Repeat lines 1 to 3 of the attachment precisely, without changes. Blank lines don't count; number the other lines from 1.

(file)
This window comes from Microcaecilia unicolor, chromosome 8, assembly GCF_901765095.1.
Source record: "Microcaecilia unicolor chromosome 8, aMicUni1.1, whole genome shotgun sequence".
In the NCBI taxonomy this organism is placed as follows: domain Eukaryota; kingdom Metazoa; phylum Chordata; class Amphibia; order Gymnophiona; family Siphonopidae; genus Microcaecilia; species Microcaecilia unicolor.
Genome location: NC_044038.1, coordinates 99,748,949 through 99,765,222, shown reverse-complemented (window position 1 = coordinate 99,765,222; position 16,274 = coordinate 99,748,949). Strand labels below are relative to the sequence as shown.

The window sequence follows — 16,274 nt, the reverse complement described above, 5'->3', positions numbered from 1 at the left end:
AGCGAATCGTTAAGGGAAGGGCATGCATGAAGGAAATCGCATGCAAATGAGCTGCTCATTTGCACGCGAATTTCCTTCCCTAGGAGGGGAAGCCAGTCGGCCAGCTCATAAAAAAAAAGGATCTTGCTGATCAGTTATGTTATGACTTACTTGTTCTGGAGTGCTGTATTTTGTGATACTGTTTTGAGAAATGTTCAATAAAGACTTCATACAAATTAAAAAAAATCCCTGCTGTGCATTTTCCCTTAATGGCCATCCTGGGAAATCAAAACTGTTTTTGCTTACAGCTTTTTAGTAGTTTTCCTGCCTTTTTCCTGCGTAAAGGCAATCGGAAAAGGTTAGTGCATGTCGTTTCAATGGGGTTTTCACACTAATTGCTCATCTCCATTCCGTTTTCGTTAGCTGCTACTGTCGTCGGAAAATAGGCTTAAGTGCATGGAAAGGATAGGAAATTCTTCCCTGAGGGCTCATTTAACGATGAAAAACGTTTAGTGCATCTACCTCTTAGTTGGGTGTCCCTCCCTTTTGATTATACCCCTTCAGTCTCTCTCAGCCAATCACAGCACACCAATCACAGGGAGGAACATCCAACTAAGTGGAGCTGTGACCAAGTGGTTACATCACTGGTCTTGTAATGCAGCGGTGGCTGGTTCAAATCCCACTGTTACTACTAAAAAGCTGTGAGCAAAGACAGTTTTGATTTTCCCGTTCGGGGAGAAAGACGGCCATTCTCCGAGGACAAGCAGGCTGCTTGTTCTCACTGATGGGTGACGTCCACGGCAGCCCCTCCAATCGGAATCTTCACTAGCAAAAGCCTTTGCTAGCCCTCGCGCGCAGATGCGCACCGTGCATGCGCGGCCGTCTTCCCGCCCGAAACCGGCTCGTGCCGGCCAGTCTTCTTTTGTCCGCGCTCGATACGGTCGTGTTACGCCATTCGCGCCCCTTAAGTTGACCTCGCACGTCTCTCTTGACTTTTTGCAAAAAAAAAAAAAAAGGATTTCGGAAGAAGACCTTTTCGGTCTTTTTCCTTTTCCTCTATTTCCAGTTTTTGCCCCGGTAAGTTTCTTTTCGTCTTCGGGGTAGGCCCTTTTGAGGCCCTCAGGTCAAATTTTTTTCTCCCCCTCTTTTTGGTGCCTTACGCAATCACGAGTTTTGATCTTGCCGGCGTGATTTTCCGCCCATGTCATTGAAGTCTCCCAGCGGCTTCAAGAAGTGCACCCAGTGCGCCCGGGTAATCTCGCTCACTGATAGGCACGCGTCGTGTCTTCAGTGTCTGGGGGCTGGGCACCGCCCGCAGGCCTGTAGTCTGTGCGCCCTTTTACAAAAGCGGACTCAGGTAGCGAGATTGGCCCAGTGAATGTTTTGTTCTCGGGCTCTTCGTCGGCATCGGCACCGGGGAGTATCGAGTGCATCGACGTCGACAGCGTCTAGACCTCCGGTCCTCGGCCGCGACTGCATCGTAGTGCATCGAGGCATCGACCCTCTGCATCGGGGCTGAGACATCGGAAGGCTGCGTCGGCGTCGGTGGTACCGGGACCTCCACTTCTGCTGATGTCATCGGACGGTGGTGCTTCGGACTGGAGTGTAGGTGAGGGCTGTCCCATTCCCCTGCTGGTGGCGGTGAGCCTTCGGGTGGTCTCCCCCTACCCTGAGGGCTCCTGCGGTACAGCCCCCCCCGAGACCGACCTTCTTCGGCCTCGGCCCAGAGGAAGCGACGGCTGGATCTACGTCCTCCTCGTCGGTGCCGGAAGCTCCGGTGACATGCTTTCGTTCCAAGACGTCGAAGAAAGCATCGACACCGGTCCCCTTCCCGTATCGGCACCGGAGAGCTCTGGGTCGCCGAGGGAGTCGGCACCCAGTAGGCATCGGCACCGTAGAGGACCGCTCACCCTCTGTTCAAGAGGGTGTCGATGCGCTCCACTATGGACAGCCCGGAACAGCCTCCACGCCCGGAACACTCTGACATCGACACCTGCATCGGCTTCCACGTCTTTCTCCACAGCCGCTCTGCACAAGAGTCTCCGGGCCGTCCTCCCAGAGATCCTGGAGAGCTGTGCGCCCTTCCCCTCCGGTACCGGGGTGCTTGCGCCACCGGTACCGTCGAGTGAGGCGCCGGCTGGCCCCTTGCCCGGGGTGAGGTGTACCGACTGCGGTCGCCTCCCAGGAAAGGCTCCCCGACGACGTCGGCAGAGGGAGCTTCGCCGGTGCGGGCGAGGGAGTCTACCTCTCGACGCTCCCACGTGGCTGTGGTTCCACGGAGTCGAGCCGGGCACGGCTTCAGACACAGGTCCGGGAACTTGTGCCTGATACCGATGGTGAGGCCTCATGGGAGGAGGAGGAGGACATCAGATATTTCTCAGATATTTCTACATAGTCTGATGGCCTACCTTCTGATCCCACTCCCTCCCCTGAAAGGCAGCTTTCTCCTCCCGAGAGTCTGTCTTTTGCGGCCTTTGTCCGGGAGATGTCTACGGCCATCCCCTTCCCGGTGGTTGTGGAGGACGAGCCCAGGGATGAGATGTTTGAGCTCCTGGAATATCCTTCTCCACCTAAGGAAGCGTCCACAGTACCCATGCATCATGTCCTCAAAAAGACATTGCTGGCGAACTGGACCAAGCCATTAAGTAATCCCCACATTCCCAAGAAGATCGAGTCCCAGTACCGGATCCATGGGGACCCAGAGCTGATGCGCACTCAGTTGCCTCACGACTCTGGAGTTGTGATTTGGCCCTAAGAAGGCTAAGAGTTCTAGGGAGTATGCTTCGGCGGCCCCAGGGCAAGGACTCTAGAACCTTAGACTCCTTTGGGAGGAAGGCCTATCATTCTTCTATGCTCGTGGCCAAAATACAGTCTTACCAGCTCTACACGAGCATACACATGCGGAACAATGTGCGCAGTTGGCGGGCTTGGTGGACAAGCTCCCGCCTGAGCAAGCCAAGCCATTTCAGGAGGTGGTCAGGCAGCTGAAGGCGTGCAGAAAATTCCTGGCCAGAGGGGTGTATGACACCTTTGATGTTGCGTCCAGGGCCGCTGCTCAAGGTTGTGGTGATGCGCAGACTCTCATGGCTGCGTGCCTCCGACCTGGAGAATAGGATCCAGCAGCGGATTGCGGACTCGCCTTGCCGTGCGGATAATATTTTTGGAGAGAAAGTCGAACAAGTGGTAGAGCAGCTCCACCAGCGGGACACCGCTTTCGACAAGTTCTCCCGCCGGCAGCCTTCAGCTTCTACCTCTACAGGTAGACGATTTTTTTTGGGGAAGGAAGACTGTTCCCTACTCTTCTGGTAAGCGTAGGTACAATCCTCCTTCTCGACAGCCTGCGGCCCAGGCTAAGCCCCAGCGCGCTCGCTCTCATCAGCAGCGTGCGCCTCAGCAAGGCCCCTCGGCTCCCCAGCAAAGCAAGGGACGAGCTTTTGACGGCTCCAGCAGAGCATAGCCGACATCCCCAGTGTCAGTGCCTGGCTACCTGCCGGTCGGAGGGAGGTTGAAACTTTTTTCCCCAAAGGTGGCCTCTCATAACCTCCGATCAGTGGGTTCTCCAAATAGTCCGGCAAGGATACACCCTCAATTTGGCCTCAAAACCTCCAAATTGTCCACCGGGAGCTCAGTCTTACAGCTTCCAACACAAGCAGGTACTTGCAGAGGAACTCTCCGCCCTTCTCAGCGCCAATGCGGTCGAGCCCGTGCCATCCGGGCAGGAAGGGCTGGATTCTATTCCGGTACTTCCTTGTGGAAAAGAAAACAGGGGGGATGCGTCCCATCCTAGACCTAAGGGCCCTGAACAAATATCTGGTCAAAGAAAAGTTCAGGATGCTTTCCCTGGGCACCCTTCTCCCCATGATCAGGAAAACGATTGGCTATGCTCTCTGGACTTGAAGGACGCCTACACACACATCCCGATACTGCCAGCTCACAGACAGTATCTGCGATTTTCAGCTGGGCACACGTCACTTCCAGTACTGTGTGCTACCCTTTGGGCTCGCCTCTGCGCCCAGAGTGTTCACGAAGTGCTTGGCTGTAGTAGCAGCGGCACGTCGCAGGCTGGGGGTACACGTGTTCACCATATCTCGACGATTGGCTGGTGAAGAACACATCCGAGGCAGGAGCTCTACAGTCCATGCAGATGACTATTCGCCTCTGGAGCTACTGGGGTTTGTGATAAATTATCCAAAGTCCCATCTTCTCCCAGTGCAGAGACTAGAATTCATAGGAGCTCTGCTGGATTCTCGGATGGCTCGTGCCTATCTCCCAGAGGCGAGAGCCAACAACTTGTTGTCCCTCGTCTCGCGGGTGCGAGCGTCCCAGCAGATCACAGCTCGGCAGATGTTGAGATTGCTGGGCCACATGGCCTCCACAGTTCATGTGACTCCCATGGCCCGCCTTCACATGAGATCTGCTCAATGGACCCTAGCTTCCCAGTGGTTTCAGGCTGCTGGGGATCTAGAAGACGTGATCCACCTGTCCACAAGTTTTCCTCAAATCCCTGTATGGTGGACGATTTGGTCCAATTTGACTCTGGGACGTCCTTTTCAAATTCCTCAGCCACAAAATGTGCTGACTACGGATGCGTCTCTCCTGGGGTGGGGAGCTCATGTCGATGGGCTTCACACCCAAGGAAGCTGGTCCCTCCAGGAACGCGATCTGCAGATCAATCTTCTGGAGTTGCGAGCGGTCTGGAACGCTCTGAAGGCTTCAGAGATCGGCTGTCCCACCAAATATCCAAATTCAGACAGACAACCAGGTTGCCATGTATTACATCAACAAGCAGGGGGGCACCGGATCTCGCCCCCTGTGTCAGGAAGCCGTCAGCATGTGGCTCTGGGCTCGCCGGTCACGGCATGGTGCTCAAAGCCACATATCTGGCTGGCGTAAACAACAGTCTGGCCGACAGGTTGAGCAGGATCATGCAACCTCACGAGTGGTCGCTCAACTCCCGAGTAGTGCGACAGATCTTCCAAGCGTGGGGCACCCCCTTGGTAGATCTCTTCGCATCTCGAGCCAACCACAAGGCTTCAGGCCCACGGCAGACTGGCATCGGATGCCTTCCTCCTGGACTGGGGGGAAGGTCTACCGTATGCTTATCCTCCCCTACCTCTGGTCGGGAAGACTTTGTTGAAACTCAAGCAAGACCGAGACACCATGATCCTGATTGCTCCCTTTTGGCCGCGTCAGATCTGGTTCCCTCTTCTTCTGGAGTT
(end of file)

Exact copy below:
This window comes from Microcaecilia unicolor, chromosome 8, assembly GCF_901765095.1.
Source record: "Microcaecilia unicolor chromosome 8, aMicUni1.1, whole genome shotgun sequence".
In the NCBI taxonomy this organism is placed as follows: domain Eukaryota; kingdom Metazoa; phylum Chordata; class Amphibia; order Gymnophiona; family Siphonopidae; genus Microcaecilia; species Microcaecilia unicolor.